- "The Surety of Fools," is a must-read summary by Nobel Prize-Winner Daniel Kahneman, who with his academic partner, Amos Tversky, put behavioral economics in the mainstream of science exploring how humans make decisions. Kahneman's new book, "Thinking Fast and Slow," raises significant questions about human's ability to predict future performance and theorizes that humans are overly confident about their ability to make good decisions. Kahneman calls this "illusion of validity" because most humans make decisions that are unrelated to statistical truth.

- For women negotiators, here are some must-see and must-read options: Facebook COO Sheryl Sandberg's presentation for TedTalks (12/13/11) discusses 3 tips for women juggling career and family: 1. Sit at the table, 2. Make your partner a real partner, and 3. Don't leave before you leave. You'll just have to watch the video to get the full picture! Two women who seem to have learned these negotiating lessons are Gloria Allred who decided to built a legal career representing victims of sexual harassment and gender discrimination after she was raped at gunpoint while vacationing in Mexico ("Lawyer to the Brokenhearted," NYT Talk, 12/11/11) and Mika Brzezinski, MSNBC talk show co-host, whose 2011 book, "Knowing Your Value: Women, Money and Getting What You're Worth," helps women understand how to create and claim value to negotiate better employment contract terms.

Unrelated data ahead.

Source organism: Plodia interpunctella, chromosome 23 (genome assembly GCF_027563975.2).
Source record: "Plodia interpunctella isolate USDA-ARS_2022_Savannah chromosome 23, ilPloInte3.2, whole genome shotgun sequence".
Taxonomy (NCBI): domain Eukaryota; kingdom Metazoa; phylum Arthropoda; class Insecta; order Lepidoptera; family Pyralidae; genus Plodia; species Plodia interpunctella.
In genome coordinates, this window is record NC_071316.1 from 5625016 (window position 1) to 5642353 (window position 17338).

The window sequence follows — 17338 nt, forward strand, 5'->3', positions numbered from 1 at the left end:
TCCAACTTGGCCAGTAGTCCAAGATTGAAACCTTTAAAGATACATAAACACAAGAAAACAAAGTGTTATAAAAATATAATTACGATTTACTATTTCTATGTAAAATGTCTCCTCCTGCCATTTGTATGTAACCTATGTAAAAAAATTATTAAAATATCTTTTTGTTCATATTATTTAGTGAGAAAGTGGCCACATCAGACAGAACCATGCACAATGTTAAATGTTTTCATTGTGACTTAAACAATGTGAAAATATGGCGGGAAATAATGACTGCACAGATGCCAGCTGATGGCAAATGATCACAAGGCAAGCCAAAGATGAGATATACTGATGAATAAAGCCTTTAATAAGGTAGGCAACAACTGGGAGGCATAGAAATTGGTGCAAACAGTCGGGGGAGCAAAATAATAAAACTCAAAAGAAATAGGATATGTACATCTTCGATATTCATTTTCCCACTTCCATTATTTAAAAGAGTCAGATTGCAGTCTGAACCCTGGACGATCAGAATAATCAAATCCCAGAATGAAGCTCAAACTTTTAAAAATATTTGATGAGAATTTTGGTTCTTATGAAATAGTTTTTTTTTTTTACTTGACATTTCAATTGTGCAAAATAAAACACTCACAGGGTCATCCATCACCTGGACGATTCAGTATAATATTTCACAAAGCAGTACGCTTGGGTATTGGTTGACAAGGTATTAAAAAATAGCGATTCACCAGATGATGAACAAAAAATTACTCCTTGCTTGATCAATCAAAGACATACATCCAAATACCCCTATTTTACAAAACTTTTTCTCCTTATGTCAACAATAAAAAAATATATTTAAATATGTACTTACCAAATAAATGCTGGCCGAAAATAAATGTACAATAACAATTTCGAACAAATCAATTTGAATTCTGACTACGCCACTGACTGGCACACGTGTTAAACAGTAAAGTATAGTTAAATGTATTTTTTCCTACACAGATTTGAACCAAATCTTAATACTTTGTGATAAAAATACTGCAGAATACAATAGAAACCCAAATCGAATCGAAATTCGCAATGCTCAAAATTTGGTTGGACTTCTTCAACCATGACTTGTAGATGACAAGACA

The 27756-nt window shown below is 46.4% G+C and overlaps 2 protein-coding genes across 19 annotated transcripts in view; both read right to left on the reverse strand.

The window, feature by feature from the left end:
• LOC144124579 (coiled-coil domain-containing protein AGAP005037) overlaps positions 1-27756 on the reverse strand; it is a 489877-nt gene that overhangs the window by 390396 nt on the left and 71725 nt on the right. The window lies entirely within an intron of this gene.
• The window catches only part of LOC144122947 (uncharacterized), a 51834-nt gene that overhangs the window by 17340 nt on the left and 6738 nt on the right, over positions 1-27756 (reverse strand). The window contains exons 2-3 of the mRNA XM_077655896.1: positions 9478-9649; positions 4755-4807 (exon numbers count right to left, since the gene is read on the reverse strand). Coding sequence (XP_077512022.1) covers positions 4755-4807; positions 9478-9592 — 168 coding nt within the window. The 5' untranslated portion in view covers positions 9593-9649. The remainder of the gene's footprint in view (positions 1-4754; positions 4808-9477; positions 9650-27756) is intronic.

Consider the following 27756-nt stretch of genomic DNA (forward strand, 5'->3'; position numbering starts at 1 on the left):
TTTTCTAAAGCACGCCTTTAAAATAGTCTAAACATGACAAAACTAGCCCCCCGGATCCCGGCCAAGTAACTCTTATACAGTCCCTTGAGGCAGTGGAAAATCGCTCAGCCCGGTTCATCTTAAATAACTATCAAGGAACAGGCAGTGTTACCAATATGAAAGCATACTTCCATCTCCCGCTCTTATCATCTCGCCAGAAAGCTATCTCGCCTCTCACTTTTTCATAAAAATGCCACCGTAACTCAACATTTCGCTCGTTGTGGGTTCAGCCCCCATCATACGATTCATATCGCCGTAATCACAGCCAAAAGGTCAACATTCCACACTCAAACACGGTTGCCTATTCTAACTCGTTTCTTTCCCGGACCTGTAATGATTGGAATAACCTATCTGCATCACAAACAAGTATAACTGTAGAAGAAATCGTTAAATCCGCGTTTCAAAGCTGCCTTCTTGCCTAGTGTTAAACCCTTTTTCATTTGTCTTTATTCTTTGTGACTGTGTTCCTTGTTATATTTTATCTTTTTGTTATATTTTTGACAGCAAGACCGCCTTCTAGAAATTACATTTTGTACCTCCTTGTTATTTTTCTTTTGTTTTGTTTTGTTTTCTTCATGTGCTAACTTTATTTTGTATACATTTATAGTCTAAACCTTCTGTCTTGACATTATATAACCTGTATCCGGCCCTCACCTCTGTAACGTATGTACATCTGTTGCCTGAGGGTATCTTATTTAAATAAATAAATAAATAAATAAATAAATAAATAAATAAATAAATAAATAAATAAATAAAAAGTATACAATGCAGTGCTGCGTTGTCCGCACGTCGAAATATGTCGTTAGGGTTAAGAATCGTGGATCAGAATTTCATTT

Tuesday, November 22, 2011

Negotiations: impediments faced by the “not-so-special” Congressional deficit-cutting committee precluded a deal

News that the Congressional special deficit cutting committee concluded negotiations without coming to a compromise was not unexpected, but still disappointing. Negotiations experts can spot the symptoms of a failed negotiation.

First, they failed to have the right people at the negotiating table. Apparently, the members of the Committee, including co-chairs Senators Patty Murray and Jeb Hensarling, did not know each other that well. Few had the long-time relationship of negotiators like former Senators Ted Kennedy and Trent Lott, who though ideologically opposed, were able to cut deals due to the high degree of trust they had built up over the years by sharing social occasions as well as conducting Senate business together. Further, leaders from both parties (including President Obama) were either unable or unwilling to exert pressure to move the process to an agreement.

Second, they did not make the best use of allotted time, thereby bumping up against the deadline. The Committee wasted several weeks during which they failed to meet and got off to a slow start. When the job became more complicated than originally thought, the lack of time made the negotiations seem futile. If resolution seems unrealistic, negotiators pull back and are less likely to commit the time necessary to go back and persevere.

Third, the BATNAs were more attractive than committing to positions. The knowledge that automatic spending cuts were already in place may have deterred the negotiators from coming up with a new comprehensive agreement. Failing to agree also gave both political parties the alternative of entering the election cycle uncommitted to a particular deal. As the Wall Street Journal reported, in view of these alternatives to a negotiated agreement: “the fear of failure seemed to dim.”

As a result, no deal.

Sunday, January 3, 2010